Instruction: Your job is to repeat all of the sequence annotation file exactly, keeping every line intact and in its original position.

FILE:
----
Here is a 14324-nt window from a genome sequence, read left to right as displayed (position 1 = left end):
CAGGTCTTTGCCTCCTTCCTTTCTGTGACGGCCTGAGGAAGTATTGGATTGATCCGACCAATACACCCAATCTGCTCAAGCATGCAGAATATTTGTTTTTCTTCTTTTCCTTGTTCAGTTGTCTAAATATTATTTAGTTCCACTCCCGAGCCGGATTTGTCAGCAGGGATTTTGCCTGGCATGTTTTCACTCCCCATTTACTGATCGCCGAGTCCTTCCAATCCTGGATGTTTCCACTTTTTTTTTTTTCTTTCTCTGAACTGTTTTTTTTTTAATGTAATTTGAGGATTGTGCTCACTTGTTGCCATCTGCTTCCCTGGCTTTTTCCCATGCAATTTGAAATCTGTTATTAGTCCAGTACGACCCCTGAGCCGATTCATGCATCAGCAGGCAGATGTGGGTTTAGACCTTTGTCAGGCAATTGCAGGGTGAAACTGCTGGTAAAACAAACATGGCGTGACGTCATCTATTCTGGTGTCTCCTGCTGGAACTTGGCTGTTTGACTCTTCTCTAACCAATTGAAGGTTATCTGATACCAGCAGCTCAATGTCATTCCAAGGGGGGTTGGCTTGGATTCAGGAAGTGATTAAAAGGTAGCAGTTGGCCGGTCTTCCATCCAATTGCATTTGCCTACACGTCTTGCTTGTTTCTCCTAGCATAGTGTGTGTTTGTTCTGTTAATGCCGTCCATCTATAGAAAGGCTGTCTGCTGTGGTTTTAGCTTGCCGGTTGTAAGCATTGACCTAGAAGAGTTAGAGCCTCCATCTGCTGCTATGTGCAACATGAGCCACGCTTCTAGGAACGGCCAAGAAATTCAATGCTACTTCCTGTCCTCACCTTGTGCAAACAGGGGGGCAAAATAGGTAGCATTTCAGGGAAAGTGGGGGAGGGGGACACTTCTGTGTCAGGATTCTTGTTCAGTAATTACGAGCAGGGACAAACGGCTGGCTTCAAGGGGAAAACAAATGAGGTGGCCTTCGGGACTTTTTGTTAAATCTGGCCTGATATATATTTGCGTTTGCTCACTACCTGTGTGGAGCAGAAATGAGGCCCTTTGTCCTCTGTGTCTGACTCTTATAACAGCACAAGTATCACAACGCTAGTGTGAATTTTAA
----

Here is a 14324-nt window from a genome sequence, read left to right as displayed (position 1 = left end):
CAGGTCTTTGCCTCCTTCCTTTCTGTGACGGCCTGAGGAAGTATTGGATTGATCCGACCAATACACCCAATCTGCTCAAGCATGCAGAATATTTGTTTTTCTTCTTTTCCTTGTTCAGTTGTCTAAATATTATTTAGTTCCACTCCCGAGCCGGATTTGTCAGCAGGGATTTTGCCTGGCATGTTTTCACTCCCCATTTACTGATCGCCGAGTCCTTCCAATCCTGGATGTTTCCACTTTTTTTTTTTTCTTTCTCTGAACTGTTTTTTTTTTAATGTAATTTGAGGATTGTGCTCACTTGTTGCCATCTGCTTCCCTGGCTTTTTCCCATGCAATTTGAAATCTGTTATTAGTCCAGTACGACCCCTGAGCCGATTCATGCATCAGCAGGCAGATGTGGGTTTAGACCTTTGTCAGGCAATTGCAGGGTGAAACTGCTGGTAAAACAAACATGGCGTGACGTCATCTATTCTGGTGTCTCCTGCTGGAACTTGGCTGTTTGACTCTTCTCTAACCAATTGAAGGTTATCTGATACCAGCAGCTCAATGTCATTCCAAGGGGGGTTGGCTTGGATTCAGGAAGTGATTAAAAGGTAGCAGTTGGCCGGTCTTCCATCCAATTGCATTTGCCTACACGTCTTGCTTGTTTCTCCTAGCATAGTGTGTGTTTGTTCTGTTAATGCCGTCCATCTATAGAAAGGCTGTCTGCTGTGGTTTTAGCTTGCCGGTTGTAAGCATTGACCTAGAAGAGTTAGAGCCTCCATCTGCTGCTATGTGCAACATGAGCCACGCTTCTAGGAACGGCCAAGAAATTCAATGCTACTTCCTGTCCTCACCTTGTGCAAACAGGGGGGCAAAATAGGTAGCATTTCAGGGAAAGTGGGGGAGGGGGACACTTCTGTGTCAGGATTCTTGTTCAGTAATTACGAGCAGGGACAAACGGCTGGCTTCAAGGGGAAAACAAATGAGGTGGCCTTCGGGACTTTTTGTTAAATCTGGCCTGATATATATTTGCGTTTGCTCACTACCTGTGTGGAGCAGAAATGAGGCCCTTTGTCCTCTGTGTCTGACTCTTATAACAGCACAAGTATCACAACGCTAGTGTGAATTTTAA